English For the Rejected. David Holbrook. C.U.P. 1964. 30s.

Visions of Life. David Holbrook. C.U.P. 1964. 24s.

In his book English For the Rejected David Holbrook pleads for the recognition of the importance and dignity of the children in the lower streams of the Secondary Modern and Comprehensive Schools and advocates a kind of teaching founded on this recognition. Its principles do not differ from those expounded in his reader for higher stream children, Visions of Life.

Today, most c and d stream children spend their English periods struggling through irrelevant vocabulary, ‘comprehension’ and punctuation exercises. Set books, the ones rejected by the a and b stream classes, are read around the class, a particularly joyless task as there are so many poor readers, who stumble uncomprehendingly through their passage, to the embarrassment of all. The result is that many leave Secondary School less self-confident and less literate than they were when they entered.

What Holbrook has tried to do is to demonstrate the value of free creative writing in bringing these children towards literacy. English For the Rejected concerns his work with one class of 19 children in their third year at a Secondary Modern. Through the development of ‘the creative and imaginative functions of the mind’, freed from the compulsion to ensure that every word is spelt correctly, and encouraged to write about the things that are deeply meaningful to them, such as their fears, their families, their ideas of their futures, these children reveal a new mastery of words, a freshness of touch which may make work of apparently abler children seem dull by comparison.

Through this kind of writing the child has gained an enjoyment of language and the ability to communicate a lively experience. But Holbrook does not hesitate to claim much more. One child after writing various disconnected pieces finally achieved a story which ended: ‘so they got married and lived happily ever after’. Holbrook adds ‘And thus she was fortified against what seemed from a distance a very strange and threatening environment.’ Through their writing these children learn to see an order in their personal experience, learn to develop close and meaningful relationships with other people, and so, Holbrook claims, are able to face the world, assured and prepared for the life they are to lead. The conventional element of this fantasy ending does not strike him. That this education for self-respect is better than the usual arid kind of Secondary Modern English there can be no doubt. But to master the threatening environment the child needs a great deal more than the desire to create a loving family, important though this is. This is simply adaptation to the status quo. The child cannot really control his own life without some development of his powers of rational as well as imaginative language. In denying this to children, Holbrook is denying their importance as rational beings. Even the literary pieces in Visions of Life will not widen the range of things over which the child has control and understanding. The child must move out from personal experience if his personality is to be protected from the ‘threatening environment’. Holbrook never sets the child questions which could give a contemporary relevance to his literary pieces. His authors are classical, their topics impinge on the sensibilities but escape the exigencies of everyday life. Does Holbrook (like Newsom with his girls) want to produce a culture which immunizes the child: poetry in poverty?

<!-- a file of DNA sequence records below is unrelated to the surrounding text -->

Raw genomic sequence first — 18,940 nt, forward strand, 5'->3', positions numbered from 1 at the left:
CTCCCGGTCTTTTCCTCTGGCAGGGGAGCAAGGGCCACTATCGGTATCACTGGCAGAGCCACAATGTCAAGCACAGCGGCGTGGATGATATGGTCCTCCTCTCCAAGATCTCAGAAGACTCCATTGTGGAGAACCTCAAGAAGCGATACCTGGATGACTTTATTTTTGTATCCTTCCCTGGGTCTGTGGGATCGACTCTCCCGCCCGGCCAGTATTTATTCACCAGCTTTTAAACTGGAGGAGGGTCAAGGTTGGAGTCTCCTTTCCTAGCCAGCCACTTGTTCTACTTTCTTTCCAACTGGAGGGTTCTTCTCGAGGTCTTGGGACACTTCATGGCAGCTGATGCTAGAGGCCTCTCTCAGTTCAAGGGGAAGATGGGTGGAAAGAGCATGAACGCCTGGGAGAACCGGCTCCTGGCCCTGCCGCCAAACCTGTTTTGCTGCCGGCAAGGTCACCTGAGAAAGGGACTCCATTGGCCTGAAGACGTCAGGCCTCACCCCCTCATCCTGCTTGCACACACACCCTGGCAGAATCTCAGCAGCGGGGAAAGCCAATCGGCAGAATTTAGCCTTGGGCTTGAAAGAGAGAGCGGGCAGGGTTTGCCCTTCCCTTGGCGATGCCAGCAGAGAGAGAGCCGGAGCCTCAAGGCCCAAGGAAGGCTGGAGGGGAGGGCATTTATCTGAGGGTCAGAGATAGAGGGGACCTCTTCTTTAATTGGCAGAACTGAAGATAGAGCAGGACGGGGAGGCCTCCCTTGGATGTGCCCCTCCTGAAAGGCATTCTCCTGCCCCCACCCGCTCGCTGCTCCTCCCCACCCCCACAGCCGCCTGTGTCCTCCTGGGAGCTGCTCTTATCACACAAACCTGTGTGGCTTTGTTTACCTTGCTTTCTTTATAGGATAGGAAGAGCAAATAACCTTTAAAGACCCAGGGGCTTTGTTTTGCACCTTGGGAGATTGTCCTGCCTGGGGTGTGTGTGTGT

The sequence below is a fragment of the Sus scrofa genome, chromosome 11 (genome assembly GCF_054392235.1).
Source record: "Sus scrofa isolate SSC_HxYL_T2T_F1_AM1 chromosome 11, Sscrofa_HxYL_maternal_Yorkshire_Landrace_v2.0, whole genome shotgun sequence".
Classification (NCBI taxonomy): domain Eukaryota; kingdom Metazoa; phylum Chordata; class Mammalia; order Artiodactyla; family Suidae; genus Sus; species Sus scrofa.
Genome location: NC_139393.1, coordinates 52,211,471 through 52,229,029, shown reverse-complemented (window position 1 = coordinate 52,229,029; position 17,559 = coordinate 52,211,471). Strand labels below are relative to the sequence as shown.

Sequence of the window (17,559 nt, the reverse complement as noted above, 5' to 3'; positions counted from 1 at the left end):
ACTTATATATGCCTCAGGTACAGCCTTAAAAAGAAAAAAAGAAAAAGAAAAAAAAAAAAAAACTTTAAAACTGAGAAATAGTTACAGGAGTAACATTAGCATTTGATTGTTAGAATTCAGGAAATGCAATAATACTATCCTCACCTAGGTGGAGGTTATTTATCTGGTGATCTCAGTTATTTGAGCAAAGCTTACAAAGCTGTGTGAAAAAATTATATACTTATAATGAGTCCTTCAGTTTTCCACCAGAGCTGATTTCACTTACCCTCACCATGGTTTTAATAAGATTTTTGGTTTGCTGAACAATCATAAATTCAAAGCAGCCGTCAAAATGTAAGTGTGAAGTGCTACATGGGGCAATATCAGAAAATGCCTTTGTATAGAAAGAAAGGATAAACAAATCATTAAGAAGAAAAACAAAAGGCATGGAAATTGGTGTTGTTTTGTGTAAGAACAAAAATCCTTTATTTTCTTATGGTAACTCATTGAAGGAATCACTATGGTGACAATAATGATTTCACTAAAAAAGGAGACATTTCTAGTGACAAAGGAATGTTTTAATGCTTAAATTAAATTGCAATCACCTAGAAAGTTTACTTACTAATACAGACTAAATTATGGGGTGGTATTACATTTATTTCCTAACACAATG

Henrietta Roberts